My third kid has started driver's ed. You'd think I'd have this whole process all mapped out by now. Instead, I've blocked my other teens learning to drive out of my mind completely. Well, unfortunately not completely. I remember enough to dread it. Being terrified sitting helpless in the passenger's seat of my own car with my kid at the wheel. Then being shocked and horrified (not to mention, broke) when my kids got their licenses and I had to add two teen boys on to the car insurance. But, the thing I remember the most vividly is the DMV. Which in Colorado is actually called the Department of Revenue. But, if I titled this post that, you would've thought this post was about pot. And now that I think about it, it probably would've gotten more readers. Whatever.
With my first kid, the anticipation of him driving was completely traumatic. For me anyhow. And with my second one, I want to say I was a tad more relaxed, but I wasn't. And no one was as relaxed as he was. Because about 5 months after he got his driver's permit, he lost his wallet with his permit in it. Requiring that I drive him back to the Department of Revenue to get a new one. The thing is in Colorado Springs there's only one office that handles driver's permits for the entire city. Making it insanely busy. No problem. We'll just get there before it opens and wait outside so we can be the first in line. Only, when we got there at 6:55 am (it opens at 7) there was already a long line waiting for the door to open. Shit! At least I brought a book with me. And I had an extra one in the car, just in case. But, surely it wouldn't take that long.
After we filtered in and got a number that's in a random order so you can't calculate how long you have to wait, there weren't any seats left. After a couple of hours leaning against the wall and shifting to alleviate my aching back, while constantly surveying people whose numbers got called to steal their seats when they got up, we could finally sit down. Time ticked away with the loud distractions of people talking on their phones in the one huge waiting room we were all crammed into while I read my book.
Until it was lunchtime and the clerks cycled through their breaks one at a time. Reducing the number of open windows to serve customers for 2 hours. We were so hungry we started fantasizing about the soggy tuna sandwiches they were likely eating in the back room. Which is basically the brink of starvation. We couldn't risk leaving, because you know our number would be called while we were out. So, I left my kid there as collateral, while I ran to the 7-11 down the street to score us some soda, chips and candy bars. The sweaty hot dog rotating on the warming roller was tempting, but I was sure it would require me to use the public toilet in an untimely, urgent way. And if they're understaffed at the counter, I can't imagine the state of the restrooms.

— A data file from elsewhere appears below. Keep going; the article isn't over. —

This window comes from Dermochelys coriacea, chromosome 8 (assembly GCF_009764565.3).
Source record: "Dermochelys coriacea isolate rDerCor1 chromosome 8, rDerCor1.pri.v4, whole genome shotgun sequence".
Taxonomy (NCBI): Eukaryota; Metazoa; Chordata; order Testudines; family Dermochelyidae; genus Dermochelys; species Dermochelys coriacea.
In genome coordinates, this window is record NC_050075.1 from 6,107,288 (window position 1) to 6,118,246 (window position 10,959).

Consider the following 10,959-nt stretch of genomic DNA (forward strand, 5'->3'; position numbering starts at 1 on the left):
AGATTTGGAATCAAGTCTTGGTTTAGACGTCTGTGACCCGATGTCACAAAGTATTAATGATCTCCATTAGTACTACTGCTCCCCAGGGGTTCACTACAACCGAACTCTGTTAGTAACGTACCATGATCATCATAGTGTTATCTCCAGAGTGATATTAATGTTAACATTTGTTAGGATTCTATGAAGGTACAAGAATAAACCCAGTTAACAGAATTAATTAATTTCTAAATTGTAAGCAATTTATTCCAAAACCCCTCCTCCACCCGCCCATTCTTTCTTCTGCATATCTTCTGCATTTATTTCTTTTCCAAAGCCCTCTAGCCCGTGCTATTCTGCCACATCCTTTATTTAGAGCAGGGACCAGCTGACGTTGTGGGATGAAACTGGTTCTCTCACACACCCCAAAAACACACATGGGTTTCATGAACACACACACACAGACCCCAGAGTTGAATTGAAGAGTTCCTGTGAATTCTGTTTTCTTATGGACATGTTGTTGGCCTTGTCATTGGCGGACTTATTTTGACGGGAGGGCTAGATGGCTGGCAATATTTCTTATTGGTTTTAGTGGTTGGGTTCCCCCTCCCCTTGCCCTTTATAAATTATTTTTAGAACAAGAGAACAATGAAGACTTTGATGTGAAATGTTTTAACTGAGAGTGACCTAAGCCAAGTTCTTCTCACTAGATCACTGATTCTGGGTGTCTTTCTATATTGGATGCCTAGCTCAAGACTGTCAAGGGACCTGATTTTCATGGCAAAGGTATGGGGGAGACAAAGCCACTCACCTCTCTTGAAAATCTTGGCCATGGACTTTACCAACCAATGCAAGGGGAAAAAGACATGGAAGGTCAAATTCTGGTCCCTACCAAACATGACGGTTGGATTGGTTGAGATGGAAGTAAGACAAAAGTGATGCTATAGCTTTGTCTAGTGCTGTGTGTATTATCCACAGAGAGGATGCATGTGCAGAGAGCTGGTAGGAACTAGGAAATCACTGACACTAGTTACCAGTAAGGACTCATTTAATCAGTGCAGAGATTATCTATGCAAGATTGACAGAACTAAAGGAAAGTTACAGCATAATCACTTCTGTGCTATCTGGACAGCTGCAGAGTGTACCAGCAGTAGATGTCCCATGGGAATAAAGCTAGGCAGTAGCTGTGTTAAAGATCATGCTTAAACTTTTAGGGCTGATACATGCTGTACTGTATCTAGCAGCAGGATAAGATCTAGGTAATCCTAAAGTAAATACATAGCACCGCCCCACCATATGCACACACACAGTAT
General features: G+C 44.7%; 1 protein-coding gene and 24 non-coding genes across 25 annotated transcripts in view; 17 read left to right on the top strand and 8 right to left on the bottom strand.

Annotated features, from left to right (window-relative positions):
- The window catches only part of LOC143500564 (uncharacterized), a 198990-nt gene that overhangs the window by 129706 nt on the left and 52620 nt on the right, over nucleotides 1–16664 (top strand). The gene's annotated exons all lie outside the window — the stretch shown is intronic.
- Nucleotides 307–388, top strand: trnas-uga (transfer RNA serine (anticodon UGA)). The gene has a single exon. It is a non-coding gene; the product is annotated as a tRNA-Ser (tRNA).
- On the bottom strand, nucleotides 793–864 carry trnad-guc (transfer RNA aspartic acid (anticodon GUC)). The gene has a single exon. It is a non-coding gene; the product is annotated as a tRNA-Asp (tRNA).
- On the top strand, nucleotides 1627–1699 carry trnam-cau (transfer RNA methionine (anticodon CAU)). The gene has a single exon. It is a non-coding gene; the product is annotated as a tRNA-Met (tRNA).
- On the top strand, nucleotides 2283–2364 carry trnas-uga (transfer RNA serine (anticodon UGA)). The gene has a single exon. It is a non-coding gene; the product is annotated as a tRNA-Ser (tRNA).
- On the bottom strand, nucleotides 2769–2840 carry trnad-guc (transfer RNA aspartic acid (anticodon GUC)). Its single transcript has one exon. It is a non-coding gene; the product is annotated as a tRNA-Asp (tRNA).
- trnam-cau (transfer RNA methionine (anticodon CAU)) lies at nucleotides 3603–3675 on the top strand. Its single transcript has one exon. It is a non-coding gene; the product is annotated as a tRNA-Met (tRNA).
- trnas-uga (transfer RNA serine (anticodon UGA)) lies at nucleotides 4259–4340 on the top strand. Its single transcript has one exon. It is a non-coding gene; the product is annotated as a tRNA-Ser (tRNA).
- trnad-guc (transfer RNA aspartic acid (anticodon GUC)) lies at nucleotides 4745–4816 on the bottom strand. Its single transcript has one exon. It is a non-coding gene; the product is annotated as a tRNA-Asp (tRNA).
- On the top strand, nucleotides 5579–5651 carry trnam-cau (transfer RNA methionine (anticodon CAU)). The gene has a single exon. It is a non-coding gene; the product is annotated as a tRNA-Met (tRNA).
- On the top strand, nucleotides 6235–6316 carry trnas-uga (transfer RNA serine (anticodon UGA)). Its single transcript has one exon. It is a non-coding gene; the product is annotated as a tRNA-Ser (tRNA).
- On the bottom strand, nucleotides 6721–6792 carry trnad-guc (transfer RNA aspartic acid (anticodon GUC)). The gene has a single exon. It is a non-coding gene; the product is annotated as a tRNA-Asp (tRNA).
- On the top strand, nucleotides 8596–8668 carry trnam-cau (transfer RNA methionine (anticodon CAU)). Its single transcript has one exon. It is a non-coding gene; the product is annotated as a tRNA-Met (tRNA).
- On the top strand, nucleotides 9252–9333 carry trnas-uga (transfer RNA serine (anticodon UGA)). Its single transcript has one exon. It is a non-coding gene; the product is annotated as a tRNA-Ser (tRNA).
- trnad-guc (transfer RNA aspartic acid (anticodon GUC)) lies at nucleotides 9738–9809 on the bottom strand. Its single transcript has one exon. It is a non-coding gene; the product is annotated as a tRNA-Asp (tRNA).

I'd already finished one book and got the other one from the car on the way back in with our food rations. We weren't leaving without a permit. Another hour and a half and several chapters in my second book later, our number was finally called. We filled out the obligatory paperwork, he had his photo taken and a mere total of 7 hours later, my son had a receipt for a driver's permit he'd receive in the mail in a week or so. But instead of getting the new driver's permit in 7 days (that took longer), my son found his wallet with his original driver's permit in it at a friend's house. Are you kidding me? And that's when I almost killed him. It's also why I dreaded going with my third kid to get her driver's permit, because I've already done my time!
My daughter had gotten a perfect score on her written exam at her driver's education class two days before. All we had to do was take her paperwork to the Department of Revenue to get the permit. But, this time, I made an appointment at the office in Pueblo (a 50 minute drive south of Colorado Springs). I brought a book and snacks, just in case. We arrived promptly at her appointment time with all the required documentation and we were sent directly to the counter. Finally, I'd beaten the system! Or had I? Because when they went to search for her test results on their new convenient electronic system, they couldn't find it. And there was nothing we could do to rectify the situation. (Trust me, I tried.) So, we drove all the way back home permit-less.
And I promptly made another appointment down in Pueblo to get her permit. But, only after getting a copy of the results of her written test e-mailed to me. Now, I only need to get a new ink cartridge so I can print it out to have tangible physical proof when we go tomorrow. I'm bringing 3 books, 2 meals and a tent. I don't care if we need a camping permit or not!